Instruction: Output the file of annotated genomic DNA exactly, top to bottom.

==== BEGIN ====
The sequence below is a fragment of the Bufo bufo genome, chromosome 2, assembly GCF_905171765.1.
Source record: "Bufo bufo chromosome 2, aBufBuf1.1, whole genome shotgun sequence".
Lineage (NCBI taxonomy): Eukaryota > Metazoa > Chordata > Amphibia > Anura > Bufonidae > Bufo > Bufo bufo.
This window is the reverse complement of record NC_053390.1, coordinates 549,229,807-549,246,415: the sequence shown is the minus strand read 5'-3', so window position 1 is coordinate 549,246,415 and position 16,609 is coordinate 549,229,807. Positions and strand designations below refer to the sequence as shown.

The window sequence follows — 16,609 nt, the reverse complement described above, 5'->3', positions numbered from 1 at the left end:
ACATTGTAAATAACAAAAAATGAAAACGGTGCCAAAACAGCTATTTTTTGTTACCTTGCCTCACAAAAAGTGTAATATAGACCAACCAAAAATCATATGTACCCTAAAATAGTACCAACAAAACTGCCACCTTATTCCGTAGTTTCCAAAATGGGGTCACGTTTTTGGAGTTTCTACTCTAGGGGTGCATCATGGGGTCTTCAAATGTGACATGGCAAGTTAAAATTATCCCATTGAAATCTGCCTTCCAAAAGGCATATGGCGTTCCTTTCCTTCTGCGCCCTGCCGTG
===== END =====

The sequence below is a fragment of the Bufo bufo genome, chromosome 2, assembly GCF_905171765.1.
Source record: "Bufo bufo chromosome 2, aBufBuf1.1, whole genome shotgun sequence".
Lineage (NCBI taxonomy): Eukaryota > Metazoa > Chordata > Amphibia > Anura > Bufonidae > Bufo > Bufo bufo.
This window is the reverse complement of record NC_053390.1, coordinates 549,229,807-549,246,415: the sequence shown is the minus strand read 5'-3', so window position 1 is coordinate 549,246,415 and position 16,609 is coordinate 549,229,807. Positions and strand designations below refer to the sequence as shown.

The window sequence follows — 16,609 nt, the reverse complement described above, 5'->3', positions numbered from 1 at the left end:
ACATTGTAAATAACAAAAAATGAAAACGGTGCCAAAACAGCTATTTTTTGTTACCTTGCCTCACAAAAAGTGTAATATAGACCAACCAAAAATCATATGTACCCTAAAATAGTACCAACAAAACTGCCACCTTATTCCGTAGTTTCCAAAATGGGGTCACGTTTTTGGAGTTTCTACTCTAGGGGTGCATCATGGGGTCTTCAAATGTGACATGGCAAGTTAAAATTATCCCATTGAAATCTGCCTTCCAAAAGGCATATGGCGTTCCTTTCCTTCTGCGCCCTGCCGTG